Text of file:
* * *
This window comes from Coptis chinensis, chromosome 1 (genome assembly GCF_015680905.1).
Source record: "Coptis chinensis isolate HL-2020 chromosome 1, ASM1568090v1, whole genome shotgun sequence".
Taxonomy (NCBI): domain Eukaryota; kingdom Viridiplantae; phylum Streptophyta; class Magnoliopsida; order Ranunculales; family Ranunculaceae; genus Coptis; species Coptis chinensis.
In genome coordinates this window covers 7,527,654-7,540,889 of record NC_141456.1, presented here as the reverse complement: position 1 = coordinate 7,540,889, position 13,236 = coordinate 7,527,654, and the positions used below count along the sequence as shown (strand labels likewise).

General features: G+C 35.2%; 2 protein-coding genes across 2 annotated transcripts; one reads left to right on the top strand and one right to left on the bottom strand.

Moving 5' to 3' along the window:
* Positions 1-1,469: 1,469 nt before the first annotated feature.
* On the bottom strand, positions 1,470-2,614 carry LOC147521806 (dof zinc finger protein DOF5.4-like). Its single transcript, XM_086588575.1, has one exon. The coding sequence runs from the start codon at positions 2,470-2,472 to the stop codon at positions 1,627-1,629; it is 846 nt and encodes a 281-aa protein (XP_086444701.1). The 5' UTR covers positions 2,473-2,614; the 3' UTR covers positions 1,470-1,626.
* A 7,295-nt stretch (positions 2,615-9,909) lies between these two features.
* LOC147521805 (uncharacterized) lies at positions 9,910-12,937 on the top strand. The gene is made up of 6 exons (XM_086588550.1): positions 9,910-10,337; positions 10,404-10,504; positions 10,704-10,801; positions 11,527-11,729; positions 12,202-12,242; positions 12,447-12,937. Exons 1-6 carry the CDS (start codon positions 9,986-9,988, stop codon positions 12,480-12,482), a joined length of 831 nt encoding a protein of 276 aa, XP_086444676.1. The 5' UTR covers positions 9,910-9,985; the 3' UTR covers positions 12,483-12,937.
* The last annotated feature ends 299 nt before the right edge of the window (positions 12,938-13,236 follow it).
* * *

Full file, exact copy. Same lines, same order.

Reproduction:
This window comes from Coptis chinensis, chromosome 1 (genome assembly GCF_015680905.1).
Source record: "Coptis chinensis isolate HL-2020 chromosome 1, ASM1568090v1, whole genome shotgun sequence".
Taxonomy (NCBI): domain Eukaryota; kingdom Viridiplantae; phylum Streptophyta; class Magnoliopsida; order Ranunculales; family Ranunculaceae; genus Coptis; species Coptis chinensis.
In genome coordinates this window covers 7,527,654-7,540,889 of record NC_141456.1, presented here as the reverse complement: position 1 = coordinate 7,540,889, position 13,236 = coordinate 7,527,654, and the positions used below count along the sequence as shown (strand labels likewise).

General features: G+C 35.2%; 2 protein-coding genes across 2 annotated transcripts; one reads left to right on the top strand and one right to left on the bottom strand.

Moving 5' to 3' along the window:
* Positions 1-1,469: 1,469 nt before the first annotated feature.
* On the bottom strand, positions 1,470-2,614 carry LOC147521806 (dof zinc finger protein DOF5.4-like). Its single transcript, XM_086588575.1, has one exon. The coding sequence runs from the start codon at positions 2,470-2,472 to the stop codon at positions 1,627-1,629; it is 846 nt and encodes a 281-aa protein (XP_086444701.1). The 5' UTR covers positions 2,473-2,614; the 3' UTR covers positions 1,470-1,626.
* A 7,295-nt stretch (positions 2,615-9,909) lies between these two features.
* LOC147521805 (uncharacterized) lies at positions 9,910-12,937 on the top strand. The gene is made up of 6 exons (XM_086588550.1): positions 9,910-10,337; positions 10,404-10,504; positions 10,704-10,801; positions 11,527-11,729; positions 12,202-12,242; positions 12,447-12,937. Exons 1-6 carry the CDS (start codon positions 9,986-9,988, stop codon positions 12,480-12,482), a joined length of 831 nt encoding a protein of 276 aa, XP_086444676.1. The 5' UTR covers positions 9,910-9,985; the 3' UTR covers positions 12,483-12,937.
* The last annotated feature ends 299 nt before the right edge of the window (positions 12,938-13,236 follow it).